TokeiRantoThe Convent suspended the divorce-setting function in 1873, however, as a new law for divorce was enacted, and the Court of Justice started to handle the case. In addition, the Convent had lost financial supporters with the Meiji Imperial Restoration earlier in 1868, and waned to the point where only a nun, her maid and a cat lived. Tokeiji thus ceased to be a convent in 1902, and it was placed under the supervision of Engakuji. At the same time, a male priest, then the chief priest of Engakuji, assumed the post of Tokeiji's supervisor.

In 1893, the second chief priest Shaku-Soen (1859-1920) visited Chicago to attend the world convention for religion, and made a speech on Zen Buddhism. His speech was translated into English by Dr. Daisetz T. Suzuki (1870-1966), a famous Zen Buddhist scholar, who pioneered in and was credited with introducing Rinzai Zen to the West. This is the reason why the Rinzai Zen is more widely known overseas than the Soto sect.
(Note: D.T. Suzuki Museum was opened in 2011 in Kanazawa city, Ishikawa prefecture, his birth place. Open from 9:30 a.m.to 5:00 p.m. Closed on Monday. Admission: 300 yen.)

Taiheiden, or the Main Hall (Picture, top)

The immediate building appearing to your right after entering the gate is living quarters for priests and the next building with copper-rust roofs is the main hall called Taiheiden, in which a sedentary statue of Shaka Nyorai is enshrined as the main object of worship. The Temple's record shows that the statue escaped a fire in 1515, whereby it is believed to have been fashioned sometime in the Muromachi Period (1336-1573). Sculptors unknown. The hall was built in 1935 and is characteristic of the Zen style architecture with its roofs curved upward and four ridges spread radially. On top of the roof, it has a peach-shaped Buddhist fitting called Hoju or mani in Skt. This architectural style is called Hogyo Zukuri in Japanese. A Hoju at TNM.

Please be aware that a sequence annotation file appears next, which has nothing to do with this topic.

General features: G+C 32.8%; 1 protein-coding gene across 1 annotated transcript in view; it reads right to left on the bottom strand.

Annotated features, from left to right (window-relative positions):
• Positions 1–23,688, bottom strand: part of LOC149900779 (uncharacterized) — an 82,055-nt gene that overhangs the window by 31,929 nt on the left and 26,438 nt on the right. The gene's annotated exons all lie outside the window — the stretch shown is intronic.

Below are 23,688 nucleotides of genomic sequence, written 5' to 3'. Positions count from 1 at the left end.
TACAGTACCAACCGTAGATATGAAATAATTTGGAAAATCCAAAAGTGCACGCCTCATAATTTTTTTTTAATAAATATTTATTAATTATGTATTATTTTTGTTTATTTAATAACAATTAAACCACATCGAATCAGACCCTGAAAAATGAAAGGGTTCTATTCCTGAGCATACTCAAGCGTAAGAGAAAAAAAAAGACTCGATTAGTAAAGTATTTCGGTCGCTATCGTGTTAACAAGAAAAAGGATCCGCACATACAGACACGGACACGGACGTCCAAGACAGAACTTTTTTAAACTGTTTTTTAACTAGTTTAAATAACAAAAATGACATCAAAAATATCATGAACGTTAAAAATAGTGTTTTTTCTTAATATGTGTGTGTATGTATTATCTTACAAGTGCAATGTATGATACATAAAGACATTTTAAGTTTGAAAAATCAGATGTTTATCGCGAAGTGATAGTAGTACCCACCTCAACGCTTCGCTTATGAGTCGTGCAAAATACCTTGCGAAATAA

A sedentary statue of Shaka Nyorai at MFA.

Enthroned on the left- and right-hand altars are statues of prominent nuns: the 20th chief nun Tenshu-ni on the left and Kakusan-ni, the founding nun, Yodo-ni, the fifth chief nun on the right. On the occasion of the Great Kanto Earthquake hitting the Kanto area in 1923, many old structures and statues in Kamakura were damaged, and those in the Temple were not exceptional. Among them was the statue of Tenshu-ni. Except for the head part, it was ruined to a non-recoverable extent. Worse still, there was no photograph, no painting whatsoever to show how it looked like. The Temple sought any possible measures to repair and restore it. They finally found that an English book entitled "Kamakura: Fact & Legend" written by Iso Mutsu {e-so moo-tsu} (1867-1930) and published in 1918 carried a photograph of the statue. Based on this precious picture, the Temple restored the statue of Tenshu-ni in 1993 and installed it here again in commemoration of the 70th anniversary of the Earthquake. Iso Mutsu was an English lady who married a Japanese diplomat, and lived in Kamakura for a long time. Her book is a classic guide for Kamakura. She died in 1930, and was buried at Jufukuji together with her family.

Meanwhile, the original main hall of the Temple was moved to Sankeien Garden in Yokohama in 1907. According to the Temple's records, the the original main hall was rebuilt in 1634. Entering the Meiji Period in 1868 and Shinto becoming the state religion, Buddhist temples were put in a position unable to get enough support financially and spiritually from the government and private sectors as well. Almost all of them were in hand-to-mouth existence. At the time, the Temple was too poor to maintain its structures. The roof of decrepit main hall was leaking. In the meantime, there was a wealthy businessman named Sankei Hara (1868-1939) in Yokohama, who succeeded in silk trades. He was a collector of art and historic architectures. Hearing the main hall of the Temple was aging, he offered to take over it. He removed the hall to the present site at Sankeien restoring original design.